Teenage Road Trip: Family Time Can Double As Teaching Moment
by Andrew Wunderlich

That upcoming family road trip over the river and through the woods is an ideal time to show your teenagers the ropes of driving. Of course the legal driving age varies depending on your home state or territory.

The ACT Department of Territory issues learner licences at age 15 years and nine months. These drivers must have a parent or other supervisor with them to operate a motor vehicle. All other states and territories issue learner licences at age 16. But fear not: if your 15-year-old obtained a learner licence in Canberra, she can still drive to grandma’s house in Brisbane, as long as a licenced adult driver is in the front seat with her.

The more driving your teenagers do on the road trip means less driving for mom and dad; and also means invaluable experience your young drivers need before heading off on their own.

The Hard Facts

Road trips can be long, boring and even nerve-racking. Allowing teenagers to drive can not only break the monotony, but give them valuable experience that could ultimately save their lives.

The numbers are staggering when it comes to inexperienced drivers and injuries across the nation. A driver who is 17 or younger is four times as likely to be in a car crash involving fatalities than a driver 26 years of age or older, according to the George Institute of Global Health in Sydney. Further, nearly 50 percent of all younger people (aged 17 to 25) admitted to Australian hospitals were drivers in car crashes, and another 25 percent were passengers in car accidents. When doing a Compare the Market Car Insurance Comparison, premiums are higher for younger drivers because of the aforementioned realities, which are mostly due to inexperience and distraction.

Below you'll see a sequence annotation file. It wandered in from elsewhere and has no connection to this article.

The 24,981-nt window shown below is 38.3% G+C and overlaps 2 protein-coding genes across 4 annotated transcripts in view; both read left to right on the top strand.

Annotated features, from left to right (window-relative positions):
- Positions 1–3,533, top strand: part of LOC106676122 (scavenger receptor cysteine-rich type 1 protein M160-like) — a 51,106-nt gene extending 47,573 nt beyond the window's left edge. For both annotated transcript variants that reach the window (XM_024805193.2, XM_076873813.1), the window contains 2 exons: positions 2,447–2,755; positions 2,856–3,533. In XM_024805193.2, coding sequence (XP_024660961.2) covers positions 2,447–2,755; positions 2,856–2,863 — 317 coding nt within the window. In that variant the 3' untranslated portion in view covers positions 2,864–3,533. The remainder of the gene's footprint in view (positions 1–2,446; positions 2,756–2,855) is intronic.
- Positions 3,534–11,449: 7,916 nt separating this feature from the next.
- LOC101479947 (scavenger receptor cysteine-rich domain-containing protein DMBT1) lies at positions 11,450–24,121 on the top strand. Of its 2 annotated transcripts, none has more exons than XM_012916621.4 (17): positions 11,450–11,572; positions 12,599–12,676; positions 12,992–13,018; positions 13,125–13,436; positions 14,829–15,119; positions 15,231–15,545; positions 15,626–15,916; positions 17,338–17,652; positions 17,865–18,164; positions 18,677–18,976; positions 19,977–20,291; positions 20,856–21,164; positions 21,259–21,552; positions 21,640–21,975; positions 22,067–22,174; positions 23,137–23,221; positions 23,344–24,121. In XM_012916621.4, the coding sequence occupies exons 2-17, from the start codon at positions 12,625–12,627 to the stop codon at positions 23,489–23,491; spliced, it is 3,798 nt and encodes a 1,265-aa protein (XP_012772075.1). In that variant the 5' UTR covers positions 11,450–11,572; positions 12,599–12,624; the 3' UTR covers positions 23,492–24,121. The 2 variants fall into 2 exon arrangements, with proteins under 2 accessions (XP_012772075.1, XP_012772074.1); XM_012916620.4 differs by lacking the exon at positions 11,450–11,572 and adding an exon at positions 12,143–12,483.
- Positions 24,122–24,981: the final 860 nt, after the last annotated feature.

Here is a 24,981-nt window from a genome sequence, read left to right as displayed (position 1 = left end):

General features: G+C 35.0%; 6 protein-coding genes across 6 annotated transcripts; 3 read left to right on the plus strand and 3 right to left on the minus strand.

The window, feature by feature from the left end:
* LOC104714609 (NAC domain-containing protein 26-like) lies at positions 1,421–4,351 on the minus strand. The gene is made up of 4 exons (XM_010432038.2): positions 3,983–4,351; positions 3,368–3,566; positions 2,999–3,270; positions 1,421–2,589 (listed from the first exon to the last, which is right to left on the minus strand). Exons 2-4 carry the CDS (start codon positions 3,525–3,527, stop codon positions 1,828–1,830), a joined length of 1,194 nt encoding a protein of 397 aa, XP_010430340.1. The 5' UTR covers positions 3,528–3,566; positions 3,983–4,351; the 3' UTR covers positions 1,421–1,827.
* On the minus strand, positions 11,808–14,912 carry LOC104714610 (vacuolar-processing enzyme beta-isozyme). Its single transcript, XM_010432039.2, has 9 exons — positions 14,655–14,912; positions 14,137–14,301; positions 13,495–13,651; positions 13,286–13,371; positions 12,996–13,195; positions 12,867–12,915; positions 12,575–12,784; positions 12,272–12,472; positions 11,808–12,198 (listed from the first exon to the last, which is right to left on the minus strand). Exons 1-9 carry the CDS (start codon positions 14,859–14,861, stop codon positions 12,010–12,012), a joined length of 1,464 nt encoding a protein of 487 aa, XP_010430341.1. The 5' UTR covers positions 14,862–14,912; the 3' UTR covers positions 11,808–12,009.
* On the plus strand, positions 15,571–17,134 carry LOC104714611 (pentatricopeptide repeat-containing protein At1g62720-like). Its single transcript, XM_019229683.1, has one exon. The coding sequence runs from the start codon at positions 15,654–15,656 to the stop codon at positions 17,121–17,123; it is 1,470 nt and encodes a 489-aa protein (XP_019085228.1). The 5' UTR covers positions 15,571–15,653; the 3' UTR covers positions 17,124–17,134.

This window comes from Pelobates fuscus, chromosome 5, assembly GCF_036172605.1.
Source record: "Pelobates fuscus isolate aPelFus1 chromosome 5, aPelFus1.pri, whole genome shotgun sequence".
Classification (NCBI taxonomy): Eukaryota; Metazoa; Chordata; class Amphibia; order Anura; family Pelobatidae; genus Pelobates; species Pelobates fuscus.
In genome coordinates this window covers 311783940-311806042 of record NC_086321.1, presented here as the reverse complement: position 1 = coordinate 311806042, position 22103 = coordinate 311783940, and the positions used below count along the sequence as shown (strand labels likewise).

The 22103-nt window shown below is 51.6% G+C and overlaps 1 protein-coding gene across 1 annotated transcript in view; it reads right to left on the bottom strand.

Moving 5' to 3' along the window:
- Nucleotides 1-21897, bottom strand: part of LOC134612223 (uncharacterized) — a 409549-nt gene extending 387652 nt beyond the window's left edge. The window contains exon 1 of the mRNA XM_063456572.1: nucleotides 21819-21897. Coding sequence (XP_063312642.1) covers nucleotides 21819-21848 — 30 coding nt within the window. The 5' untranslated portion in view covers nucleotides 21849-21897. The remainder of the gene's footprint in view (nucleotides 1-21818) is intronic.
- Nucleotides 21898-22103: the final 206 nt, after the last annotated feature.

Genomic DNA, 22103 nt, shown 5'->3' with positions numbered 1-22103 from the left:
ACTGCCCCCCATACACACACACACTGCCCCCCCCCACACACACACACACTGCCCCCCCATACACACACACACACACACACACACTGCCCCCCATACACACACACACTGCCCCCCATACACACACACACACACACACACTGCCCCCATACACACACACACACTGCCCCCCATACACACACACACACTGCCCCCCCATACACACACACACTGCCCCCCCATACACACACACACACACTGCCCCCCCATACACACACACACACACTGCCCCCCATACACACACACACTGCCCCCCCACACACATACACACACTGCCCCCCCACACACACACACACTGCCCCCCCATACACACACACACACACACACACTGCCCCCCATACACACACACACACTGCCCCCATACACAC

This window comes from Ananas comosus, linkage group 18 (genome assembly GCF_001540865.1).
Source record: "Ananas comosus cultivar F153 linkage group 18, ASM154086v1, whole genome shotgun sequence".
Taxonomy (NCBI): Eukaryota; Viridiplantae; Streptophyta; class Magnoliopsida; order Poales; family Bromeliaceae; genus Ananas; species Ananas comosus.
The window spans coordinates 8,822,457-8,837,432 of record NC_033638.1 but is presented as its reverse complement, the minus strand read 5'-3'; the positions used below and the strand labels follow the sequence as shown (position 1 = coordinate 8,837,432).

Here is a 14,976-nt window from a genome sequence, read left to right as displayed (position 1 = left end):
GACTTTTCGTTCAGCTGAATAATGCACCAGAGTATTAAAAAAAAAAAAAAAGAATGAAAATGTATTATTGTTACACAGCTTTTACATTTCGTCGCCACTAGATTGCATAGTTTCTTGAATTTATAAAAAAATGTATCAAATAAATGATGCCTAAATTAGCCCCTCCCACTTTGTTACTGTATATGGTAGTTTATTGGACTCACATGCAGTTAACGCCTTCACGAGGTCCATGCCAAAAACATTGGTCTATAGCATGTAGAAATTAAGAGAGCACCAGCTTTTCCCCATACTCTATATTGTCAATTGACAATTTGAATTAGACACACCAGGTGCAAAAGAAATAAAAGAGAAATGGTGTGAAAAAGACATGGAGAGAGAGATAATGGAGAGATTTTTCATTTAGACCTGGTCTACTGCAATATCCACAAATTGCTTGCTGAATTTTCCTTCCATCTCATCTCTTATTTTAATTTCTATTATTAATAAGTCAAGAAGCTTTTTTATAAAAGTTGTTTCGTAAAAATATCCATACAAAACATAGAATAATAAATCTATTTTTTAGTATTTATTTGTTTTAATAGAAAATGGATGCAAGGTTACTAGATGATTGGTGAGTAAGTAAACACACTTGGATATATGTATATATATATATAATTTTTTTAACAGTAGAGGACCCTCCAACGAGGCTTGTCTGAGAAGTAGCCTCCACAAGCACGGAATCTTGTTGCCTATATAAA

Make A Game Out Of It

A 600 kilometer trip can be accomplished in less than seven hours, but will seem like double that without spicing the trip up. Siblings, by nature, are competitive and want to outperform the others in everything from grades to athletics. Driving is no exception. If you have two teenagers, allow one to drive until they make some sort of error. These can include answering a cell phone, changing lanes without signaling, traveling over the speed limit and anything else you set forth. The other teen takes over at that point and drives until he makes an error. The one who logs the most driving time “wins,” and will have a great story to tell grandma when you get there.

Calm Your Nerves

The bonding and teaching moments that come from this will only benefit your teenager if you are calm and confident in them. Granted being in the passenger seat of a moving car driven by an inexperienced driver will speed anyone’s heart rate up. Make certain that their hands are at 9 and 3 on the steering wheel, not the proverbial “10 and 2.” The National Highway Traffic Safety Administration in the United States cites gruesome injuries to drivers’ hands and fingers as a result of airbag deployment in minor fender benders. The lower your hands are on the wheel, the less chance of severe injury. This position also allows your child to turn the steering wheel 180-degrees without moving their hands. Both you and the driver should wear your seat belts, keep music at a low volume and know your surroundings at all times.
Andrew Wunderlich  is the owner, operator and instructor at Teen Road to Safety, Inc